In short, this means that newer polls with larger sample sizes from polling firms with a good accuracy record are weighted more heavily than older and smaller polls from firms with a poorer track record.

Vote projection ranges

Despite performing better than most individual polls and an unweighted average of all polls, the vote projection is still heavily dependent on the accuracy of the polls. It can fail when the polls do, as occurred in the provincial elections in Alberta in 2012 and British Columbia in 2013.

The projection thus measures the likely error in the vote projection, using the degree of error polls have had in recent elections. The high and low ranges are based on 68 per cent of past election errors and are shown in the confidence ranges in the Poll Tracker's charts.

This means that the result of the election should fall within the high-to-low range 68 per cent of the time.

In one-third of cases, the outcome will fall outside of the projected ranges.

Seat projections

Once the vote projection and likely ranges for each party are determined, the model uses this to make a seat projection.

The seat projection model uses a proportional swing method based on the difference between the results of the last election and current polls. For example, if a party managed 20 per cent in Quebec in the 2019 federal election and is now polling at 40 per cent in Quebec, the party's 2019 election results in each riding in Quebec are doubled.

This swing is applied to every party in each riding. As the result will not always add up to 100 per cent, the projection for each party is adjusted proportionately to equal 100 per cent.

Taking other factors into account

The swing model alone, however, cannot take into account the individual characteristics of each riding. Other factors need to be taken into account.

Incumbent candidates historically have been less sensitive to broader trends than other candidates. When a party is losing support in a region, an incumbent candidate's support drops less than support for other candidates. Conversely, when a party is gaining support in a region, an incumbent candidate receives less of a boost than other candidates.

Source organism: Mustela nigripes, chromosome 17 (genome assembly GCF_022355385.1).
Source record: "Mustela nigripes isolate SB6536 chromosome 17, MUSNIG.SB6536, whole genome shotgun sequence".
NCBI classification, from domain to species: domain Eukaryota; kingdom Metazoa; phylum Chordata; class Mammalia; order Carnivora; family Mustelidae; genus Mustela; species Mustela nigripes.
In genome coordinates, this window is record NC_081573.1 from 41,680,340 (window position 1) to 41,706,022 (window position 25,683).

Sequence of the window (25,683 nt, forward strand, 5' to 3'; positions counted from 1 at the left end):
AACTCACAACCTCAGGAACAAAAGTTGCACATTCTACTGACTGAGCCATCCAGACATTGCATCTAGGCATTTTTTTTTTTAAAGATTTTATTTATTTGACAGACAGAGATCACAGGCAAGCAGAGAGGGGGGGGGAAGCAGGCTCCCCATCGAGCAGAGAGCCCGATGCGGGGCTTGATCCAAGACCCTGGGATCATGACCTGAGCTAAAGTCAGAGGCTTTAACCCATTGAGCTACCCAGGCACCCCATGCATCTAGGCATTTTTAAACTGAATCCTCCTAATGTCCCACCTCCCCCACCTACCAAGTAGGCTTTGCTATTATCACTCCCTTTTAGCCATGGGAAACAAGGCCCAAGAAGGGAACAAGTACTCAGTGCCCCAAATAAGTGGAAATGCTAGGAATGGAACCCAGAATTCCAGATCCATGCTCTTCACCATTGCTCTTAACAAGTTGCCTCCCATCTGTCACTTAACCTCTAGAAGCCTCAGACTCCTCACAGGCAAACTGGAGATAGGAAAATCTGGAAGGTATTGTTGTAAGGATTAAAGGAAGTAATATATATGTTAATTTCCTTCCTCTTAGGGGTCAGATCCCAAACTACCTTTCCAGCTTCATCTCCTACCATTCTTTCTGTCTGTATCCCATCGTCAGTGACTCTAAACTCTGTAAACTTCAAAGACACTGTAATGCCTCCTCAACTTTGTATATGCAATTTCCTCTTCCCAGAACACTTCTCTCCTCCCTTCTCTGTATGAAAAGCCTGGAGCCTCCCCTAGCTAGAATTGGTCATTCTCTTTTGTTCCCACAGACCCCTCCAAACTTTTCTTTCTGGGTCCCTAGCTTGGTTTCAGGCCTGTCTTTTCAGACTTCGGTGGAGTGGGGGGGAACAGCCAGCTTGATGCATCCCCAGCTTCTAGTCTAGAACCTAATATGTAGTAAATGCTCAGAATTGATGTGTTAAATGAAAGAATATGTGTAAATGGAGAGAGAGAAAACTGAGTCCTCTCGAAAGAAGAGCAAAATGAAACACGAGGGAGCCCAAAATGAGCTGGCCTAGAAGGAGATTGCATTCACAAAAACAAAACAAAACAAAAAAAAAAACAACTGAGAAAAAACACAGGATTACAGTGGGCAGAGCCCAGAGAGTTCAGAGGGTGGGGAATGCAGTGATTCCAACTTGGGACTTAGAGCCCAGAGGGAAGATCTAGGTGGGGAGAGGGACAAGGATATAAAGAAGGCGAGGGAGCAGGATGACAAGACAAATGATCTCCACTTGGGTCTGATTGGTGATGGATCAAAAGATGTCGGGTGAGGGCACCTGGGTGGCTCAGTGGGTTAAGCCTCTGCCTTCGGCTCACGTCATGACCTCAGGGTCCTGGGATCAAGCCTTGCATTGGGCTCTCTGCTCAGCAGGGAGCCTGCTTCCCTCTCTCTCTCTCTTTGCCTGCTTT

When a party's incumbent is not running for re-election, its projected vote share is reduced. This penalty is also applied when an MP defeated in the previous election does not run again in the subsequent election.

The presence of a party leader in a riding is taken into account, as leaders have historically been able to outperform other candidates when a party is losing support in a region. Leaders running for the first time in a riding have also historically experienced a significant boost in support.

Similarly to when an incumbent candidate does not run again, there is a steep penalty when a leader vacates a riding, either because they lost it in the previous election or because they are not running for re-election.

Star candidates increase their party's projected vote share by a significant amount. Star candidates are usually former legislators or cabinet ministers, party leaders or well-known figures from the private sector.

If an independent politician is running for re-election, his or her vote is dropped marginally from the previous election, according to the drop in support recorded by independents in other elections. The same penalty is applied to popular independent candidates who were never elected but are running again.

Politicians who left or were forced out of their party caucuses and are running for re-election as independents retain a proportion of their vote share from the previous election, based on the circumstances of their departure from caucus. Those who depart for positive reasons retain much more of their support than those who leave in disgrace. When the circumstances are hard to define, the average performance is used. A no-incumbent penalty is applied to the party the candidate left.